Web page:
Development

Vol. 10 No. 3 – March 2012

Development

Articles

Managing Technical Debt

Shortcuts that save money and time today can cost you down the road.

Managing Technical Debt

Shortcuts that save money and time today can cost you down the road.


Eric Allman


In 1992, Ward Cunningham published a report at OOPSLA (Object-oriented Programming, Systems, Languages, and Applications)2 in which he proposed the concept of technical debt. He defines it in terms of immature code: “Shipping first-time code is like going into debt.” Technical debt isn’t limited to first-time code, however. There are many ways and reasons (not all bad) to take on technical debt.

Technical debt often results from the tension between engineering “best practices” and other factors (ship date, cost of tools, and the skills of the engineers that are available, among others). Roughlyspeaking, technical debt is acquired when engineers take shortcuts that fall short of best practices. This includes sneaking around an abstraction because it is too hard (or impossible) to figure how to “do it right,” skipping or scrimping on documentation (both in the code and external documentation), using an obscure or incomplete error message because it’s just too hard to create something more informative, implementing code using a simple but slow algorithm even though they know that a better algorithm will be needed in production, using void* when you really should have created an appropriate union*, using build tools that don’t quite work for the system at hand, skimping on good security practices, not writing unit tests, and so forth. Admit it—you’ve all done one or more (or maybe all) of these things at some point or another in your career. (Technical debt may also be taken on intentionally as a strategy to save time or money; more about that later.)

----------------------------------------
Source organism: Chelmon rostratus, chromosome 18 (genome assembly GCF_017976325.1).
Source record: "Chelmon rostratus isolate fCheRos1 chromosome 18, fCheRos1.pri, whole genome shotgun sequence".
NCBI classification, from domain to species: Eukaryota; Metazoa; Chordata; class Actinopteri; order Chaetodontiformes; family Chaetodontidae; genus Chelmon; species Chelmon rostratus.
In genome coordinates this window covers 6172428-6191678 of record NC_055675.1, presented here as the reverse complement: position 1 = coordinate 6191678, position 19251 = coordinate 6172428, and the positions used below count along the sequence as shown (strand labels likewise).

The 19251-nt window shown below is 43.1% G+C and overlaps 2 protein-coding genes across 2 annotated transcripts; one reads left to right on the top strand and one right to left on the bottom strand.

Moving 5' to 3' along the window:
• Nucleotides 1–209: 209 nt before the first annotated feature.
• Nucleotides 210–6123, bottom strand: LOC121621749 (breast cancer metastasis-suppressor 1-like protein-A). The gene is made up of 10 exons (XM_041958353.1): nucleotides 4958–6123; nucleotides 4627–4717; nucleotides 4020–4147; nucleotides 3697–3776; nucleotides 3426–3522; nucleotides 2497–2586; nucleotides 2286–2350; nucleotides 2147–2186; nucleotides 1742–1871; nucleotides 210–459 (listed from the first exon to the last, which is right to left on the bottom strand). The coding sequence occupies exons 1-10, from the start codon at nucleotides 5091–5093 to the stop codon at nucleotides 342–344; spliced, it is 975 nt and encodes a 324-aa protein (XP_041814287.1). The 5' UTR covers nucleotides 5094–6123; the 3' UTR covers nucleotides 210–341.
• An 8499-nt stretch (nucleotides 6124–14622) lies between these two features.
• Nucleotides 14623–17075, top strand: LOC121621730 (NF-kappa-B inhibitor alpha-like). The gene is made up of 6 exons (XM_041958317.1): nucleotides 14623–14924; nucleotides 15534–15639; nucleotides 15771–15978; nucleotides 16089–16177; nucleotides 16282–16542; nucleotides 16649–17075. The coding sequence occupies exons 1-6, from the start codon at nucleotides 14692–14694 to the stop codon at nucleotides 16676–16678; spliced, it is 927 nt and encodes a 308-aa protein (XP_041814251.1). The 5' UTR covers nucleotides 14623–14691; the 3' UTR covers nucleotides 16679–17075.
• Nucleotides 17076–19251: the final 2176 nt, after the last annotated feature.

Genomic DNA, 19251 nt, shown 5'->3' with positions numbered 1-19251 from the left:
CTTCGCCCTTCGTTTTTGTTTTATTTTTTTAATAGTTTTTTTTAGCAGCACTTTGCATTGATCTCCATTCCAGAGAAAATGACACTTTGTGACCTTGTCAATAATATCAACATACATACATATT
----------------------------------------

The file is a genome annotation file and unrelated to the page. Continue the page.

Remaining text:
by Eric Allman

Your Mouse is a Database

Web and mobile applications are increasingly composed of asynchronous and realtime streaming services and push notifications.

Your Mouse is a Database

Web and mobile applications are increasingly composed of asynchronous and realtime streaming services and push notifications.


Erik Meijer


Among the hottest buzzwords in the IT industry these days is "big data," but the "big" is something of a misnomer: big data is not just about volume, but also about velocity and variety:4

• The volume of data ranges from a small number of items stored in the closed world of a conventional RDMS (relational database management system) to a large number of items spread out over a large cluster of machines or across the entire World Wide Web.

by Erik Meijer